The Oscars’ current problems are a lot like baseball’s, back in the day. The game is too white, too macho and a little too overloaded with grizzled veterans for many fans’ comfort.
But encouraging signs can be spotted over in the writers’ division, where nine of this year’s 10 screenplay contenders were penned, in whole or in part, by first-time nominees.
Only Nick Hornby of “Brooklyn”; Ethan and Joel Coen of “Bridge of Spies”; Tom McCarthy of “Spotlight”; and Pete Docter of “Inside Out” have previously been named Oscar all-stars. Their writing partners and others, a remarkable 15 in all, are being called up to the Big Show for the first time. And that includes four women, the largest such number since 2007.
Maybe no one broke the color bar this year, but when it comes to new voices being heard, it’s truly the Year of the Rookie.
The rookies themselves can’t quite figure it out. “I didn’t even know there were so many of us,” admits Josh Cooley of Docter’s “Inside Out” team.
“I don’t actually have a theory,” adds his colleague Meg LeFauve, “other than being excited that so many unique new voices are coming in.”
Andrea Berloff, one of the four scribes nominated for “Straight Outta Compton,” says, “I’m just totally guessing here, but anecdotally, a lot of the more accomplished guys are starting to do a lot of television writing, because they think they can exercise more of their own creativity there.”
Yet a significant number of those accomplished screenwriting vets were pretty darned active in features this year. To make it onto the current roster, the 15 nominees had to muscle aside “The Hateful Eight,” Quentin Tarantino’s follow-up to his awarded “Pulp Fiction” and “Django Unchained.” Also sidelined were past winners Woody Allen and Charlie Kaufman, as well as previously nominated Paul Weitz and David O. Russell.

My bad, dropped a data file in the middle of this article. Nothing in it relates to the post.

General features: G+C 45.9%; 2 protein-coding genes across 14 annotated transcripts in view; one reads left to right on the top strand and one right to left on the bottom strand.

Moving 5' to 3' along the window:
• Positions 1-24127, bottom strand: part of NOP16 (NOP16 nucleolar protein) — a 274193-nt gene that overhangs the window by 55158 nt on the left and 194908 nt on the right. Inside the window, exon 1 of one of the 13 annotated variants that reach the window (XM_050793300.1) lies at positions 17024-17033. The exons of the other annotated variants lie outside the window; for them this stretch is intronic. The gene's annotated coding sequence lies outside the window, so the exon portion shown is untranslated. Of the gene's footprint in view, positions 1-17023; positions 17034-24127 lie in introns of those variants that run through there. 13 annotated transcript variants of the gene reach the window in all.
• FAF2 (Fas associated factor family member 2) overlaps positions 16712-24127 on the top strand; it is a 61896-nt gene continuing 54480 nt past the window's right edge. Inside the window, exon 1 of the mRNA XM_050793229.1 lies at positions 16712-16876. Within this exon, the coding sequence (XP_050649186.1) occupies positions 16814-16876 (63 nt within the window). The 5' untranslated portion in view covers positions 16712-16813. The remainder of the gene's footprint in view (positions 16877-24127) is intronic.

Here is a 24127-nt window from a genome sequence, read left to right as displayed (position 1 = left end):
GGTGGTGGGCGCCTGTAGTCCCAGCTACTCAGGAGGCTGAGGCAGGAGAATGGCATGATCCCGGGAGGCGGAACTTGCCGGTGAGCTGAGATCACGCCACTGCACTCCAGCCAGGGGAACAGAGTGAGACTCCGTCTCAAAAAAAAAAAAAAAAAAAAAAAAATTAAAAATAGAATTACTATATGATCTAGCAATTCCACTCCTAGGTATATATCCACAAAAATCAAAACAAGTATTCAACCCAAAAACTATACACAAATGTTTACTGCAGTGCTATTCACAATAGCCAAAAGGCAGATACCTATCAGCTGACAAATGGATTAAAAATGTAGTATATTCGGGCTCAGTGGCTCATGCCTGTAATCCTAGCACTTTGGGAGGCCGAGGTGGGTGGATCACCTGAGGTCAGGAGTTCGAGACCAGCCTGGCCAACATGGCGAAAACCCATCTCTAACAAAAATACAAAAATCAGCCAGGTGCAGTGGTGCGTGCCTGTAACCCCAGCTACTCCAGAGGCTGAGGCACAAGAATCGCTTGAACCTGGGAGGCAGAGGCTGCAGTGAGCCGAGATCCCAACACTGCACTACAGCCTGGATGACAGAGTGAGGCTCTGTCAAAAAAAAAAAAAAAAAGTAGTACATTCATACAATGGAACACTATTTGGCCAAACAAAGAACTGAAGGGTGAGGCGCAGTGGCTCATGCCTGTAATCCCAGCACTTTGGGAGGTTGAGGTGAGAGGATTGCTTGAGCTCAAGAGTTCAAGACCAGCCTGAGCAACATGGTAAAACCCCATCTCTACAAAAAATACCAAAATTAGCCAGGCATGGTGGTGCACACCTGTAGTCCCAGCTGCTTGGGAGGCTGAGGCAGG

And lest we forget, Oscar winner Aaron Sorkin’s “Steve Jobs” script walked off with WGA top honors a mere four days before the Academy nominations sent him, and it, to the showers.
Small wonder the rookies’ delight is tempered by a modicum of wide-eyed surprise, and maybe relief too. “That someone can break in, it’s definitely encouraging. Well, it’s encouraging to me!,” Cooley says laughing.
To be sure, these rookies didn’t emerge, as the baseball myth goes, raw and untested out of the Iowa cornfields. Emma Donoghue (“Room”) and Alex Garland (“Ex Machina”) are eminent, established novelists. The Coens’ “Bridge of Spies” partner, Matt Charman, has a thriving career writing for the stage, as does Phyllis Nagy, who, before “Carol,” garnered Emmy nominations for writing and directing HBO’s “Mrs. Harris.”
Among the nominees can be counted a documentary producer; a former theater actress; a one-time radio programming director; script supervisors, television scripters and journalists.
Josh Singer, McCarthy’s “Spotlight” partner, worked out of college at McKinsey & Co. consultants, which he says taught him three things: “One, I didn’t want to work in business; two, I wanted to do something socially relevant … and last, oddly, I learned how to structure a story. A consulting firm — and people will probably laugh when they hear this — is very good at structuring stories, because that’s what they do all day long.”
In short, scratch a rookie and you’ll find an experienced storyteller, albeit an inexperienced participant in awards season craziness.
Novice nominees call upon pros for advice on handling the press and the pressure, all quite new to them. Berloff chose a consultant to work with her on clothes issues. “She looked at my closet the first time and said, ‘Do you have any of what I would call, grownup pants?’ That’s how far away from this world I currently live.”
Pixar veterans of Oscar campaigns told Cooley, “Take it all in and really enjoy it, because it’s kind of like a wedding day, where there’s all this buildup to it, and then it happens, and then it’s over, and you’re like ‘Wow, I feel like I missed it all.’”
And Singer treasures the words of “Out of Sight” nominee Scott Frank on the occasion of a mutual admiration lunch.
“He told me, ‘Try to remove yourself. Be a bemused onlooker. Whatever happens next will only be good.’”